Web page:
Although we fully expect Shimano domination in the nascent UCI Gravel World Championships this year, when it comes to the groupsets that we see on the roads and trails, market share may well be taking a hit. Shimano’s 12-speed prices have remained high while Sram's electronic eTap AXS technology has already trickled down to its third tier with the Rival version introduced last year.

> Review: Sram Rival eTap AXS groupset

So what kind of gearing are we expecting? Well, we would very much like to see a 46/32T or a 44/30T crankset. The current jump from 46 to 30 is massive, and requires some big compensation shifts every time. It would be much nicer if they were a little closer.

To put things in perspective, the gearing difference for a semi compact 52/36T crankset is about 44%. In other words, if you stay in the same rear sprocket and move the chain from small chainring to the big chainring, the gear you're pushing gets 44% larger.

Going from 30 to 46 is 53%, a big difference. Using to a 44T big ring and a 30T inner would put the number at 47%; still big, but much more manageable. But anyway, changes to the chainrings isn’t something we’re really expecting as Shimano didn’t do anything so radical on the road – the larger 54-40T chainset option on Dura-Ace was the only new addition there.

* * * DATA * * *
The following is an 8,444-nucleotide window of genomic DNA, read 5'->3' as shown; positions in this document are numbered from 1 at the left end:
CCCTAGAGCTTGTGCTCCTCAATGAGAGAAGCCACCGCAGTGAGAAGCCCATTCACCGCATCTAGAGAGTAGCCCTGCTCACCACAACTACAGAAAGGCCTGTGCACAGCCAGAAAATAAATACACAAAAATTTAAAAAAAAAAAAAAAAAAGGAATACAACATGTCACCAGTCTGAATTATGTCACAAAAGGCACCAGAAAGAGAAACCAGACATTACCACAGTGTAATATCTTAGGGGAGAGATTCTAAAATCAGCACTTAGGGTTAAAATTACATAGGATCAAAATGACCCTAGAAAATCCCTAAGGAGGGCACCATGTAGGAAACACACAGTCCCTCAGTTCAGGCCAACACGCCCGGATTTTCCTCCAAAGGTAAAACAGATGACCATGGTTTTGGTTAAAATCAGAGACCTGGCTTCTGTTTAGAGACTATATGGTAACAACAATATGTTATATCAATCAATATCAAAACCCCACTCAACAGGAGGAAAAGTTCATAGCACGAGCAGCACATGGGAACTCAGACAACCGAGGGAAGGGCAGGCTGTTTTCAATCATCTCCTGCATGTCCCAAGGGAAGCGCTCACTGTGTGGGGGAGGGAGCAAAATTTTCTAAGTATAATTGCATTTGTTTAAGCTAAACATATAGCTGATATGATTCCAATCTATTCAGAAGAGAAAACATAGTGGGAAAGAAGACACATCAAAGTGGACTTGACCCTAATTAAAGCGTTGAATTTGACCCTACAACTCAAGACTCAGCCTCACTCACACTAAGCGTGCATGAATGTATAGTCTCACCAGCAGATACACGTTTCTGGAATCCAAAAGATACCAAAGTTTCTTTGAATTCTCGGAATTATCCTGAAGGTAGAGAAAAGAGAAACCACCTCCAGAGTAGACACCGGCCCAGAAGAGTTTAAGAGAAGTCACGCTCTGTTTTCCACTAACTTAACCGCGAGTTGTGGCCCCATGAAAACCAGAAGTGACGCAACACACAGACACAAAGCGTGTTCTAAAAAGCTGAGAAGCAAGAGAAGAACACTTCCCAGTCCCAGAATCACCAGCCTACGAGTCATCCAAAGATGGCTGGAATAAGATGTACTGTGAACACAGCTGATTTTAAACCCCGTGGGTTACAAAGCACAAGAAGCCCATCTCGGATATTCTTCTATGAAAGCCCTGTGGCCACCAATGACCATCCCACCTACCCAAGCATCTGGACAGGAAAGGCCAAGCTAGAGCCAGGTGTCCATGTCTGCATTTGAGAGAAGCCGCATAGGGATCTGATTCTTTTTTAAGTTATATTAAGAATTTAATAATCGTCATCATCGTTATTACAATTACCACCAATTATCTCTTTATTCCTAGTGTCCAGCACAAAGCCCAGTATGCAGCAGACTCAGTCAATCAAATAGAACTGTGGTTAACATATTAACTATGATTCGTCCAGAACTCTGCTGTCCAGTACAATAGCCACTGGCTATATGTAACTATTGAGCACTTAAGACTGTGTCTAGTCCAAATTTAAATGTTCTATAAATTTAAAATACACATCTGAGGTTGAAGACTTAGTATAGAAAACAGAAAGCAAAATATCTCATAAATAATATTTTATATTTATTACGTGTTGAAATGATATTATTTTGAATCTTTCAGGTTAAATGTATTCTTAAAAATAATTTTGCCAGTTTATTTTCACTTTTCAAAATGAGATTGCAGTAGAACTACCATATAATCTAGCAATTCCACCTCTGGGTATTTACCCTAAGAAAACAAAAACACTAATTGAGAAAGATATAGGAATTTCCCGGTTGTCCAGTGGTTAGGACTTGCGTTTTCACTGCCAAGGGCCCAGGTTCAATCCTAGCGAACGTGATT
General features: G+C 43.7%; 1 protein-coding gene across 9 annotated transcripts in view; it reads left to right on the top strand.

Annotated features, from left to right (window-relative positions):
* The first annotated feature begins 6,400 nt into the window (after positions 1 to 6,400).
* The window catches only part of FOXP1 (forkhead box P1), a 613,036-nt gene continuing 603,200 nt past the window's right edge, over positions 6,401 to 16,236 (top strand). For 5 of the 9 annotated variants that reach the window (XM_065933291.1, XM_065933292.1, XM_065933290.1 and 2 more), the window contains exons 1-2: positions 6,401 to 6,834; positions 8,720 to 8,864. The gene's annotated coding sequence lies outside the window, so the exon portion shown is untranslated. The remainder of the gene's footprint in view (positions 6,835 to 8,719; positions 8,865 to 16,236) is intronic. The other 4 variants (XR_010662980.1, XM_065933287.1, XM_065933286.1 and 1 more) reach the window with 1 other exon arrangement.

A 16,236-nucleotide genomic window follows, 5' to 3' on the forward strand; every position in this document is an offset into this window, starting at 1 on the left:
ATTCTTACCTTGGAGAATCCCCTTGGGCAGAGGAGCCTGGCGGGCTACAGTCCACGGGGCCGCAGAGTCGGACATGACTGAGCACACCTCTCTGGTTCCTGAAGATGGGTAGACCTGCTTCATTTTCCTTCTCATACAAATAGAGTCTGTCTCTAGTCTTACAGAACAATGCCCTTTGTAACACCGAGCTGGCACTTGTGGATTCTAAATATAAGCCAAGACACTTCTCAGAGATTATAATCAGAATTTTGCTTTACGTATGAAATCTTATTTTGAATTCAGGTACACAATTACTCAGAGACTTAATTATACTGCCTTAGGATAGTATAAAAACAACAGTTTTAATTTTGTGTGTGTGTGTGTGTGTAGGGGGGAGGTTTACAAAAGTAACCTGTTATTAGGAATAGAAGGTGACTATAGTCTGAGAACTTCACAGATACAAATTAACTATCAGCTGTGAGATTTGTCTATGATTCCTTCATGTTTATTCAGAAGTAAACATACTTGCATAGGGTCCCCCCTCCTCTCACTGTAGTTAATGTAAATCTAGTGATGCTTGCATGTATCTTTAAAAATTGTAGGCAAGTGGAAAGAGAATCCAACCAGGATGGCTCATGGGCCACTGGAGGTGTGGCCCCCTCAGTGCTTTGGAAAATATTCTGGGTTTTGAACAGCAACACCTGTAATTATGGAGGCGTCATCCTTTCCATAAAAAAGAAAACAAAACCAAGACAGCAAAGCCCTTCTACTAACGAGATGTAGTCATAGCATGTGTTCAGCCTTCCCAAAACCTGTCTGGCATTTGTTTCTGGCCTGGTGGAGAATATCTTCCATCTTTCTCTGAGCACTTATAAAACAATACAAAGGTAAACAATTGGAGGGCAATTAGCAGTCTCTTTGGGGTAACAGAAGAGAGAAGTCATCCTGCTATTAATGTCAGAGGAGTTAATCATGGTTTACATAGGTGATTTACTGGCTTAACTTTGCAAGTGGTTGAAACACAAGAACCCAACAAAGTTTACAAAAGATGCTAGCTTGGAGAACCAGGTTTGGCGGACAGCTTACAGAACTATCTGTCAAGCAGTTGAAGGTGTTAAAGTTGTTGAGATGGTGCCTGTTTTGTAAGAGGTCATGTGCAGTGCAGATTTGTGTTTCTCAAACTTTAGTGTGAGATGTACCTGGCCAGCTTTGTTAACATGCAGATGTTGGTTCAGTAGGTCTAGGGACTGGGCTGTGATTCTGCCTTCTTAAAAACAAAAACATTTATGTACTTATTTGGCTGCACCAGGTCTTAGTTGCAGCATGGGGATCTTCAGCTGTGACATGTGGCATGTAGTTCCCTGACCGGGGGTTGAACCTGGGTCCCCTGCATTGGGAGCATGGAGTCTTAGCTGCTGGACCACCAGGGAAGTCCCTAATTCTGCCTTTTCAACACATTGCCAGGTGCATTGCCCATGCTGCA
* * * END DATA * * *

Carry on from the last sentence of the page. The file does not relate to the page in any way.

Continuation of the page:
2022 Salsa Journeyer GRX 600 - drive train.jpg

Could we see a 12-speed cassette that goes from 11-36T? One that’s essentially identical to the current 11-speed 11-32T cassette, with its three single-tooth jumps, just with an extra 36T sprocket tacked on the end? 

The breakdown of this we hope would be: 11-12-13-14-16-18-20-22-25-28-32-36T.  

We think this would be a very welcome addition. Particularly as the current 11-34T 11-speed cassette doesn’t have any single-tooth jumps at all; although in fairness, the jumps between the middle of the block are quite tight.

That combination of extra single-tooth jumps and slightly wider range would be great for gravel and long-distance riding. Although 30x36 might sound mightily small, you try cycling up a 20% off-road grade with so many extra kilos after three days of riding... you’d be thankful for it then! 

We expect the freehub to take the design cues of new Dura-Ace and Ultegra, rather than the Micro Spline design on the MTB groupsets. This means that the smallest sprocket will be limited to 11T, so there’s not even the chance of borrowing the progression of those MTB cassettes, as they start at just 10T.